But in the case of the good genocidist, we move to an ambiguous responsibility, which means none at all: "a 1965 coup led to the massacres of hundreds of thousands of supposed communists" (ed., NYT, August 23, 1996), where we have the passive voice and no agent doing the killing; or "a wave of violence that took up to 500,000 lives and led Suharto to seize power from Sukarno in a military coup" (Seth Mydans, August 7, 1996), where the massacre not only has no agent, but is falsely situated before the takeover of power by Suharto.
In a later piece Mydans states that "More than 500,000 Indonesians are estimated to have died in a purge of leftists in 1965, the year Mr. Suharto came to power" (April 8, 1997). Note once again the passive voice, never used in connection with Pol Pot, the word "purge" instead of slaughter or massacre, and the continued failure to identify the agent.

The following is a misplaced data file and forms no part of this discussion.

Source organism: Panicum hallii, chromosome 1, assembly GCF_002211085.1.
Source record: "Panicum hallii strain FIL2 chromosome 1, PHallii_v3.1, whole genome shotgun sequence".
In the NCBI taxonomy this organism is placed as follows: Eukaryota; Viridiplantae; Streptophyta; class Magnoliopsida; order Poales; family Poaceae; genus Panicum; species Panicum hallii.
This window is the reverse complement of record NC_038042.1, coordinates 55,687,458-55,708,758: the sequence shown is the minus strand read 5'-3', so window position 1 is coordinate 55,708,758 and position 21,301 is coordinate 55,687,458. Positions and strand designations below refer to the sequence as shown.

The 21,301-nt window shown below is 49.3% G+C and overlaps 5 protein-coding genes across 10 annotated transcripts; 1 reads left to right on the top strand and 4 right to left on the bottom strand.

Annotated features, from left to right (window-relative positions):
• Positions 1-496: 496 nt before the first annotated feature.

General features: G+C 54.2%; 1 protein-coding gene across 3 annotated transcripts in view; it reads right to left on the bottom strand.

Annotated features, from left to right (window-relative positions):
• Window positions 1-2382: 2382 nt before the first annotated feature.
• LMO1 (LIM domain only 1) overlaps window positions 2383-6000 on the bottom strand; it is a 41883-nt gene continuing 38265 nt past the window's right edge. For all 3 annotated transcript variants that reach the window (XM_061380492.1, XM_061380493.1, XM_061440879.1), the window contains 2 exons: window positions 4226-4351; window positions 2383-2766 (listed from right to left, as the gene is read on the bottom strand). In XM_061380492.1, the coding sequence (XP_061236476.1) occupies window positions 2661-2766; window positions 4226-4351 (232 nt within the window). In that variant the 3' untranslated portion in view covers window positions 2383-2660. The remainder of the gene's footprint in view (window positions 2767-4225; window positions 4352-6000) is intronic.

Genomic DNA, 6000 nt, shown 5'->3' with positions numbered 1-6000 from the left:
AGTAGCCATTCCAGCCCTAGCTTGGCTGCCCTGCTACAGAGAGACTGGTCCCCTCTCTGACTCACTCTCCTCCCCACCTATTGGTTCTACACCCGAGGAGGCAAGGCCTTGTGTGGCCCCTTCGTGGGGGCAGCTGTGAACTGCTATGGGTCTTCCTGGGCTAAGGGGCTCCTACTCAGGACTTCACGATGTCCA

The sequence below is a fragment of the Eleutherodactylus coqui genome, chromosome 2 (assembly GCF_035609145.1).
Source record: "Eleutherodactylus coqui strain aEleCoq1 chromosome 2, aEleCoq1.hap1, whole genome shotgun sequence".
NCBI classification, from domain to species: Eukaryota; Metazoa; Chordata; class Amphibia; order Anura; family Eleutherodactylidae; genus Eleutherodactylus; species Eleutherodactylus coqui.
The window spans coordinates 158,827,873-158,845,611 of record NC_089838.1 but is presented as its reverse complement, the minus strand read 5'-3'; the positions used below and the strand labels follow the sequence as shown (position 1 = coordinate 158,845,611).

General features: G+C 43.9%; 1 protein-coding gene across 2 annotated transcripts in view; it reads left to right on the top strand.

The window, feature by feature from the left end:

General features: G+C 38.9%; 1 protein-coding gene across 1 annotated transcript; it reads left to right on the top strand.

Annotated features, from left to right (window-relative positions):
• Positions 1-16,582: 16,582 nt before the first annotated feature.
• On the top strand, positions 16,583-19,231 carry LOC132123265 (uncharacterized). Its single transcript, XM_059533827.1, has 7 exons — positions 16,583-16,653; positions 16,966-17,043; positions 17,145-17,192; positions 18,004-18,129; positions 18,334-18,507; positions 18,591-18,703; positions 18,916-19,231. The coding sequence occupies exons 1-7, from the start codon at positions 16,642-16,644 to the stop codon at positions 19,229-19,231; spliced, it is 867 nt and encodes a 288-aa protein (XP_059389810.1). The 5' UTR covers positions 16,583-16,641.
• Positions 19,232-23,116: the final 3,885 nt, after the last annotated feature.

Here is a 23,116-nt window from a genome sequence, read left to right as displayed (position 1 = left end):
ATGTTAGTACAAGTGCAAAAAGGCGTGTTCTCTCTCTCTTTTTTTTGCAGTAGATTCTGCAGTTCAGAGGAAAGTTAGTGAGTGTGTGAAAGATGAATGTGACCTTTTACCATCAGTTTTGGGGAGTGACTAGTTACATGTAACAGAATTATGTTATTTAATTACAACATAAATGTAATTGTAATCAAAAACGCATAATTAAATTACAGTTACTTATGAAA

In the case of East Timor, also, the Times regularly employs the passive voice and is uncertain about the source of the killing: "This is one of the world's sadder places, where 100,000 to 200,000 people died from 1974 in a brutal civil war and the consequent invasion through combat, execution, disease, and starvation..." (Steve Erlanger, October 21, 1990). In addition to the lack of clear agent, there is serious misrepresentation of the facts-the civil war was short and left small numbers dead; and the invasion was not "consequent" to a brutal civil war, except in Indonesian propaganda.
This pattern parallels exactly the finding in Manufacturing Consent that in the case of "worthy" victims, like Jerzy Popieluzko in communist Poland, the Times and its confreres are unrelenting in the search for responsibility at the top, but in the case of "unworthy" victims, like the four religious women murdered by "our" client government in E1 Salvador in 1980, the media lose their interest in identifying those in charge.
Another important difference, also, is in the willingness to explain away the killings. With Pol Pot, the background of the first phase of the genocide is completely blacked out in the mainstream account-there is no qualification to his responsibility as a killer because his forces had undergone terrible damage and sought vengeance for the crimes they had suffered (nor should there be); nor are any deaths in Pol Pot's years of rule to be explained by the starvation and disease already pervasive in April 1975. No, the only mentionable background is his Paris training and communist fanaticism.